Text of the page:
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How To Survive PMDD In A Menstronormative Society?

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Written by Nirajana Sinha

Dealing with PMDD in a heteropatriarchal society obsessed with menstrual normativity is much of a task. There are layers that one has to break before one is diagnosed with it. First is the lack of awareness on this topic.

What Is PMDD?

PMDD or Premenstrual dysphoric disorder is a chronic condition similar to PMS or premenstrual syndrome but much more serious and severe. The symptoms of PMDD show up 7 to 10 days before the start of the menstrual cycle. A study showed that out of 20% of women with PMS in India, almost 8 per cent have PMDD.

The symptoms of PMDD involve physical and psychological symptoms which include mood swings, emotional sensitivity, depression, tension, anxiety and other mental health issues, fatigue, appetite change, headache, muscle ache, breast tenderness, sleeplessness or changes in sleeping pattern, joint or muscle pain, hot flashes, respiratory issues, decreased libido, acne etc. It also includes trouble concentrating which further disrupts the daily activities of menstruators.

The symptoms usually persist till the first 2-3 days of the period. Researchers have not been able to determine exact factors contributing to this menstrual condition. Lately, serotonin, a neurotransmitter that plays a huge part in one’s mood, has been linked to PMDD. It is also extremely crucial to focus on the mental health aspect of this menstrual complication. Menstruators with PMDD experience a wide array of complications ranging from severe anxiety to even suicidal tendencies.

Do PMS Jokes Undermine The Severity Of PMDD?

The mockery and trivialization of PMS also fuel this lack of awareness. “Are you PMS-ing?” is a common question thrown at menstruators, especially women who decide to put their foot down, challenge casual sexism or do as little as not laugh at a joke. Though at first glance it may seem harmless, such jokes mainly stem out from deep-seated misogyny.

PMS has just been reduced to a joke as portrayed by popular media. Scenes of women behaving erratically (like screaming, crying loudly, having mood swings) are used to depict PMS and, needless to say, that is the punchline in most cases. This normalization of offensive PMS jokes leads to menstruators not reaching out for help and suffering in silence. There is immense pressure on us to behave in a way that can be aligned with menstrual normativity; otherwise, we are made to feel there is something wrong with us and our bodies.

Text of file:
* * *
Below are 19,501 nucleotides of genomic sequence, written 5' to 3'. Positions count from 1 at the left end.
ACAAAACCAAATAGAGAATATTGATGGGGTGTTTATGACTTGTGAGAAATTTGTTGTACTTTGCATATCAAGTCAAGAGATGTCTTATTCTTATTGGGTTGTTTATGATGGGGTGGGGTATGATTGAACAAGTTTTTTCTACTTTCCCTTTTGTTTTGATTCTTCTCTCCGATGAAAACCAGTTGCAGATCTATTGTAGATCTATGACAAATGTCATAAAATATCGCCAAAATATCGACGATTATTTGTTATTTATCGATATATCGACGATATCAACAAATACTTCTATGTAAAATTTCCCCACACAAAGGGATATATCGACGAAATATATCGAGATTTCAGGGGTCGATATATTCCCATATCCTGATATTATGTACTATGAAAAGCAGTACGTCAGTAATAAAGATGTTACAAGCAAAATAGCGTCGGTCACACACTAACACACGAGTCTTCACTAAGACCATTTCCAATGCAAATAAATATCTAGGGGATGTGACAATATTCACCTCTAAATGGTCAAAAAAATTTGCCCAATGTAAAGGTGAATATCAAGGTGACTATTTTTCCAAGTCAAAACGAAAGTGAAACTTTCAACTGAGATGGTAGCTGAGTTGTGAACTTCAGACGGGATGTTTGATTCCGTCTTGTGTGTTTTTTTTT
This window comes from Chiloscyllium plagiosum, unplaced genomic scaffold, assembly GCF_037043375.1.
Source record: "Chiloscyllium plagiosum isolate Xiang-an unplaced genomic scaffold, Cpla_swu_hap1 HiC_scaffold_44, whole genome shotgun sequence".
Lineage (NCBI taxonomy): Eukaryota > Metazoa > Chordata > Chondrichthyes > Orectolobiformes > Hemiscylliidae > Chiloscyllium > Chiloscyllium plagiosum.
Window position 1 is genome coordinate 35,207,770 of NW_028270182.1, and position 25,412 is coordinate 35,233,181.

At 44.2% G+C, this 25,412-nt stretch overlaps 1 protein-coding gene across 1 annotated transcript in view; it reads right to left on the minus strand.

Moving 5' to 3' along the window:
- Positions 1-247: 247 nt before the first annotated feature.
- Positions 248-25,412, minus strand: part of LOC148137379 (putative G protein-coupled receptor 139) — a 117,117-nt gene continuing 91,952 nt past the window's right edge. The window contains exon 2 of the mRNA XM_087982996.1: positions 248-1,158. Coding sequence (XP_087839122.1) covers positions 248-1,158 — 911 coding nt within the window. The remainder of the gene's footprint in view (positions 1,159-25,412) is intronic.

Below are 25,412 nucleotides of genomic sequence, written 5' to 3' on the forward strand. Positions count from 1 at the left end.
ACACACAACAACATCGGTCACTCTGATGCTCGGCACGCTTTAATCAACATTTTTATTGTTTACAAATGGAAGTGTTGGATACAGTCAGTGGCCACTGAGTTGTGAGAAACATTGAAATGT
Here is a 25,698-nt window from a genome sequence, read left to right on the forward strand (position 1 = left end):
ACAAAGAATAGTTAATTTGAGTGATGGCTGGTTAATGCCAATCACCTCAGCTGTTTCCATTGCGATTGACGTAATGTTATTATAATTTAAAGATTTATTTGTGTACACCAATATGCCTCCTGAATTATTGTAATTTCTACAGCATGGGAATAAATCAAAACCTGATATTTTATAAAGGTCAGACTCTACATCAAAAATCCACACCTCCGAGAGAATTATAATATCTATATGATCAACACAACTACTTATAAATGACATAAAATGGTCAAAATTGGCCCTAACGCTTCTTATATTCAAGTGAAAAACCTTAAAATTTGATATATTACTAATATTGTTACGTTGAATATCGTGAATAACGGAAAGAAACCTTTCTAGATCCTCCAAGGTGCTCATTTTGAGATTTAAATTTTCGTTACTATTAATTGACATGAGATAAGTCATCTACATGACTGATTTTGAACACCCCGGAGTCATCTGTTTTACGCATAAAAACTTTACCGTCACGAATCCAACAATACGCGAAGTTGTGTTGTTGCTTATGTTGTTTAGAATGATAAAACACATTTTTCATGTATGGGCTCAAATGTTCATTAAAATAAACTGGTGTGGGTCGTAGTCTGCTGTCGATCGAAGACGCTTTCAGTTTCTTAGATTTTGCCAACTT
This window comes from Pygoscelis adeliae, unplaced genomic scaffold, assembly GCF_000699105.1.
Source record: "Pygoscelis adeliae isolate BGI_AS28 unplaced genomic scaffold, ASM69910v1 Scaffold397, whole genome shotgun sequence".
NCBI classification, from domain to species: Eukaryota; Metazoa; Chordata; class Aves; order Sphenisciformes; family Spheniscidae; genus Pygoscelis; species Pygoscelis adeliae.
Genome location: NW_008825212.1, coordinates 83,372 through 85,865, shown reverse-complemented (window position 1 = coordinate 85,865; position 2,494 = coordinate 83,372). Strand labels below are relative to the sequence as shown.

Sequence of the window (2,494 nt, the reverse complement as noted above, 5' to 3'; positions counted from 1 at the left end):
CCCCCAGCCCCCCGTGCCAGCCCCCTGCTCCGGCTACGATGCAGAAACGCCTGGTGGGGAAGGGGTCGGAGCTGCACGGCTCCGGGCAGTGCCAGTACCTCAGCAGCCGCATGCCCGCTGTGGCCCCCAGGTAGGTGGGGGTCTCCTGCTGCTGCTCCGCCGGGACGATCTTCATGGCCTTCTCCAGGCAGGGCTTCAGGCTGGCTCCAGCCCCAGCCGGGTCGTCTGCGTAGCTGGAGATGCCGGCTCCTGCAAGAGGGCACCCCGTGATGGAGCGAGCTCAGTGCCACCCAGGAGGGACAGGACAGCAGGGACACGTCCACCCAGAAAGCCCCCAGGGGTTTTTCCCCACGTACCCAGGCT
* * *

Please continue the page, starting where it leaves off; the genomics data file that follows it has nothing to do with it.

The second layer is the lack of government funding in sectors of mental and menstrual health awareness. In 2019 Lok Sabha, the Ministry of State for Health and Family Welfare, reported that India had only 3,827 registered psychiatrists and needed at least 13,500. Deteriorating mental health is a symptom of PMDD, and patients have also reported feeling suicidal. With two taboo subjects overlapping, it gets even more difficult for menstruators with PMDD to reach mental health experts. The third layer is medical gaslighting.

What Is Medical Gaslighting?

Medical gaslighting is a term used to define doctors and medical practitioners who blame a patient’s illness or symptoms of psychological factors or completely deny a patient’s illness. Patients are made to question their own issues, pain and discomfort. PMDD diagnosis requires noting and tracking the re-emergence of at least some 5 of its symptoms a few days before periods, among others.

More often than not, menstruators have a hard time getting their condition diagnosed by medical professionals without getting medically gaslit. Many menstruators have to go through different doctors to finally get diagnosed, resulting in a lot of financial and emotional exhaustion. At least two medical experts have told me that this is “nothing” or “normal” when I have spoken about my symptoms to find out much later that I do have this condition.

Only when one is finally diagnosed with it by a professional can one start to deal with it. However, due to the lack of awareness and other socio-economic-cultural factors, many people find it extremely hard to break through even one of these layers, and they end up suffering in silence. The symptoms make it exceedingly hard to sail through even normal basic daily activities. The sooner we understand and acknowledge that there is no normal way to bleed, the better and safer it will be for several menstruators to bleed freely.

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An ambassador and trained facilitator under Eco Femme (a social enterprise working towards menstrual health in south India), Sanjina is also an active member of the MHM Collective- India and Menstrual Health Alliance- India. She has conducted Menstrual Health sessions in multiple government schools adopted by Rotary District 3240 as part of their WinS project in rural Bengal. She has also delivered training of trainers on SRHR, gender, sexuality and Menstruation for Tomorrow’s Foundation, Vikramshila Education Resource Society, Nirdhan trust and Micro Finance, Tollygunj Women In Need, Paint It Red in Kolkata.